I am completely ignorant to how it's done, but since this is (for me anyways) just an issue with passing useful parameters (and allowing Johnny Malicious to change them to whatever he wants), I'm sure the answer lies in how you handle passing information to the server-side. I mean just look at what happens when you click the Save button on an edited post in this forum. An XHR request is made to a server-side php file with two fairly harmless parameters: the action and the post id. How is the new content being sent over! (edit: oh wait a second, looking at Post in firebug there's an additional parameter not passed in the request string called message, and there's my content.. ook, now I want to look more into that..)

    (I wonder, could you edit a cached JS file and trick the server into believing this modified file is within the domain and defy same-origin policy?)

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    Quote Originally Posted by ferr View Post
    I wonder, could you edit a cached JS file and trick the server into believing this modified file is within the domain and defy same-origin policy?
    You can trick the server into it because the server doesn't care in pretty much any case. The same-origin policy is controlled by the browser that you're using, so whatever is on the server isn't an issue and doesn't help at all with this. Having said that, no one that's even semi-serious abut trying to hack your system will use a cached script and a browser, they'll be using some other program to send requests.

    As has been said here, it is the job of the server to check and verify that the data is coming from a trusted source. This is normally done through sessions, logins, hashs, etc. This is the ONLY way that you will have an even remotely secure application. It's not even that hard to do. All of the server-side languages that I've seen implement some idea of sessions, and if not you can track them yourself. If you want to get really paranoid you can also track IP addresses, user-agent strings, custom-delivered hashs or tokens, and more. The level of security that you have there is dependent on how bad things could go if something does go wrong, but in the real world, it's not hard to keep out the script-kiddies.

    Remember, it's up to YOU to enforce the rules, not just sit back and hope that no one finds the security holes that have been left by not building these things in when they should have been there in the first place.
    'Once again, fortune vomits on my eiderdown'
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    Quote Originally Posted by catacaustic View Post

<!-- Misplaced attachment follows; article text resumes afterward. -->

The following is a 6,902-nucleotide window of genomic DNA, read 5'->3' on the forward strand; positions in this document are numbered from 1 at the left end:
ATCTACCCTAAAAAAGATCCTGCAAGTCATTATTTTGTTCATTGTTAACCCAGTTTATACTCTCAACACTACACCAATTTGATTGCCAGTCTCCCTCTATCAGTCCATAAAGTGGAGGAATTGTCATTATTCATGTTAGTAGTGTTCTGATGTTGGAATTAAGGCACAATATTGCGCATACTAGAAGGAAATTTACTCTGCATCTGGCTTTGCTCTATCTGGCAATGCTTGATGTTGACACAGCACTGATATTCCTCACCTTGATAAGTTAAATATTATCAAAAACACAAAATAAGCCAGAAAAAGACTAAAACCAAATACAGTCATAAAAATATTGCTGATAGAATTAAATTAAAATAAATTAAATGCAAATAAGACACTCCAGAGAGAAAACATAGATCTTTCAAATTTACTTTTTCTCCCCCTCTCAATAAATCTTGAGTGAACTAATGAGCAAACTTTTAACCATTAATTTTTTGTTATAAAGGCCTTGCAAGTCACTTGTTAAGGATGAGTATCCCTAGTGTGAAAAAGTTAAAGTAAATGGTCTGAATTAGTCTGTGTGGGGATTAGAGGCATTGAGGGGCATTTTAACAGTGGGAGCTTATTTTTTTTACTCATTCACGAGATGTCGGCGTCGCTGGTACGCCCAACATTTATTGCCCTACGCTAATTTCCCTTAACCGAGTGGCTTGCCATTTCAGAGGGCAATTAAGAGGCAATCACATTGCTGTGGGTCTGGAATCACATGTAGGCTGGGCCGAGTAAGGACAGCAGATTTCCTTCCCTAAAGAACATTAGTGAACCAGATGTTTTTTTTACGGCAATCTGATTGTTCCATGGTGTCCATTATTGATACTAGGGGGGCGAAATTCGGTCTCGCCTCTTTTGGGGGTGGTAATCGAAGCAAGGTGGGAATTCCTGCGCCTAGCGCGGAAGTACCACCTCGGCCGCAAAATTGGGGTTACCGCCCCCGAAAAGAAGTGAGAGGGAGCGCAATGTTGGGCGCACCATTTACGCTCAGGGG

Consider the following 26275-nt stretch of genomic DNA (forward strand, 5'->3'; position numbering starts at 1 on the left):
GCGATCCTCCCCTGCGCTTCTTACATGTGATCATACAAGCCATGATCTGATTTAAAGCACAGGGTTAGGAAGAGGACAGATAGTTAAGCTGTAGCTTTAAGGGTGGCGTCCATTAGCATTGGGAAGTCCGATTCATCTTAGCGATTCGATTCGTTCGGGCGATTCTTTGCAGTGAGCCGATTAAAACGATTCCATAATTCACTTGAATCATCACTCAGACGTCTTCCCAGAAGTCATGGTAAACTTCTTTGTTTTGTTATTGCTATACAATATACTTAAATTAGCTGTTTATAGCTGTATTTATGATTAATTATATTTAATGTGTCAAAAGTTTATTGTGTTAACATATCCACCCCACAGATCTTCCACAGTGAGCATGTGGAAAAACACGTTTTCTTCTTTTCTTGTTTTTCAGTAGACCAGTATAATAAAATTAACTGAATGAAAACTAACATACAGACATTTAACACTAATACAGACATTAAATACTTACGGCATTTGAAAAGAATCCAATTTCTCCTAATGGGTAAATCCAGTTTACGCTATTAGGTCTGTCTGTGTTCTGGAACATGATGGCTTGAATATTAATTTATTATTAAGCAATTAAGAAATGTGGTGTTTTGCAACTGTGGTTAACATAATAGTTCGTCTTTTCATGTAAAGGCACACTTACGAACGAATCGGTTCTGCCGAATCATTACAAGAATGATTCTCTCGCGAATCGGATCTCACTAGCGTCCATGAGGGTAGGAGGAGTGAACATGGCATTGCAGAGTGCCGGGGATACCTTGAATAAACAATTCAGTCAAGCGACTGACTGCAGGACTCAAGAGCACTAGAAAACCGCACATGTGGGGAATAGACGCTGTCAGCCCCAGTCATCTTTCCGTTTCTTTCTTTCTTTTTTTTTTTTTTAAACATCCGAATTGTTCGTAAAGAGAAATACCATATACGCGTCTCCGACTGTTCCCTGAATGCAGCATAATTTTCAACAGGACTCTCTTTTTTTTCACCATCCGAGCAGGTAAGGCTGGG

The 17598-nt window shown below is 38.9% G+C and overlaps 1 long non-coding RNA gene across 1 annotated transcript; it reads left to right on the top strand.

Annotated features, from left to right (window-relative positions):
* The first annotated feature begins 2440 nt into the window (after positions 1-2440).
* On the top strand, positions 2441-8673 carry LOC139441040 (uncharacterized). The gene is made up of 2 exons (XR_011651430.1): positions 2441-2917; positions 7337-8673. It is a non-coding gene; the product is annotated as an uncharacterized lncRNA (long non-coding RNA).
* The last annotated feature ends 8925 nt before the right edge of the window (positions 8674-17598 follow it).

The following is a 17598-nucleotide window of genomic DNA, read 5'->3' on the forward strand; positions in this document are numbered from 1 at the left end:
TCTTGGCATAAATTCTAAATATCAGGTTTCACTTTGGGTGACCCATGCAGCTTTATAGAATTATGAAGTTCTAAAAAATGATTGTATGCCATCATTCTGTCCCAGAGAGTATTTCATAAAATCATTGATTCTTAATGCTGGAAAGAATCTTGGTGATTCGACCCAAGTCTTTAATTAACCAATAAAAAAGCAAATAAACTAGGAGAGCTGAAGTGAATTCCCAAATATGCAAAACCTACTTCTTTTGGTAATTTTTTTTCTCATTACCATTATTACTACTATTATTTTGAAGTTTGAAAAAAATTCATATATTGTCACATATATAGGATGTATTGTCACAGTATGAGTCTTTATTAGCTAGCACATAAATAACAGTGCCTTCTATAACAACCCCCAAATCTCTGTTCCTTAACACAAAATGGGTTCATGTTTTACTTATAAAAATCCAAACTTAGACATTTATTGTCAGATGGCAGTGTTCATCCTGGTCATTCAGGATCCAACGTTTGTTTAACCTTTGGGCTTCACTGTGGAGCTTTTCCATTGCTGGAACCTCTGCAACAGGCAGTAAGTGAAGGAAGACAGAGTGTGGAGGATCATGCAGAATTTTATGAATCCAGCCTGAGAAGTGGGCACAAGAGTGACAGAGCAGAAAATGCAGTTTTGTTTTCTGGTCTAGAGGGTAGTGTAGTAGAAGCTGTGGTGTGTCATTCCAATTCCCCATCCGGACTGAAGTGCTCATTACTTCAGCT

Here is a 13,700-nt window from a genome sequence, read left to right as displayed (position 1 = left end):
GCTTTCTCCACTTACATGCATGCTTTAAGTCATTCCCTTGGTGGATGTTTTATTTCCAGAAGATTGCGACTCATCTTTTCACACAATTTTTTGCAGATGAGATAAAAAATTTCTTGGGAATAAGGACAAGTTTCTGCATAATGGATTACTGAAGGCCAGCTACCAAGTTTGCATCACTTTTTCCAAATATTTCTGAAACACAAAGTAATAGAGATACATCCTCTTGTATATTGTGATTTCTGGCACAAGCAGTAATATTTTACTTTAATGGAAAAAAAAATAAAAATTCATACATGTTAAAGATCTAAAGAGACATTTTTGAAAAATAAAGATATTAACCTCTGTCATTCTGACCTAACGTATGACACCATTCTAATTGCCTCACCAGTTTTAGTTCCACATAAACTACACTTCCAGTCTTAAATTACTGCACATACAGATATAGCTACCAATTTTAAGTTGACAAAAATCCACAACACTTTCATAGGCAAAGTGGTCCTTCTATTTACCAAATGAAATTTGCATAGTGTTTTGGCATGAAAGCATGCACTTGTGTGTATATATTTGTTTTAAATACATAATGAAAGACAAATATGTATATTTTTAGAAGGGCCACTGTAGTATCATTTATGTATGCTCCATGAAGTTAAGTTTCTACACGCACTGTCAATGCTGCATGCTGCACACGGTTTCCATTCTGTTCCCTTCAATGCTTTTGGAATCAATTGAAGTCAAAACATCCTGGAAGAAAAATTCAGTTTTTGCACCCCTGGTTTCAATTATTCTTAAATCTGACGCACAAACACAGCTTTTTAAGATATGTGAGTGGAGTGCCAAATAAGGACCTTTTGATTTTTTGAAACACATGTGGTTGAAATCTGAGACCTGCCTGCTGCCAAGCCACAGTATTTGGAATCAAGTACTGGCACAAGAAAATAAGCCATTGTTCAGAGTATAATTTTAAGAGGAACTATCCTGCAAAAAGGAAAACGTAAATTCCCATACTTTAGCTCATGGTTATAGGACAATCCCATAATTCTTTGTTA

You can trick the server into it because the server doesn't care in pretty much any case. The same-origin policy is controlled by the browser that you're using, so whatever is on the server isn't an issue and doesn't help at all with this. Having said that, no one that's even semi-serious abut trying to hack your system will use a cached script and a browser, they'll be using some other program to send requests.

    As has been said here, it is the job of the server to check and verify that the data is coming from a trusted source. This is normally done through sessions, logins, hashs, etc. This is the ONLY way that you will have an even remotely secure application. It's not even that hard to do. All of the server-side languages that I've seen implement some idea of sessions, and if not you can track them yourself. If you want to get really paranoid you can also track IP addresses, user-agent strings, custom-delivered hashs or tokens, and more. The level of security that you have there is dependent on how bad things could go if something does go wrong, but in the real world, it's not hard to keep out the script-kiddies.

    Remember, it's up to YOU to enforce the rules, not just sit back and hope that no one finds the security holes that have been left by not building these things in when they should have been there in the first place.
    Your post is an invaluable learning experience as well as a kick in the face. Sessions seems like it would be the easy fix if I were not, before deciding on improving my server-side security checks, worried about simple things like request forgery, where the data being passed in is actually coming from a "trusted source" to some extent.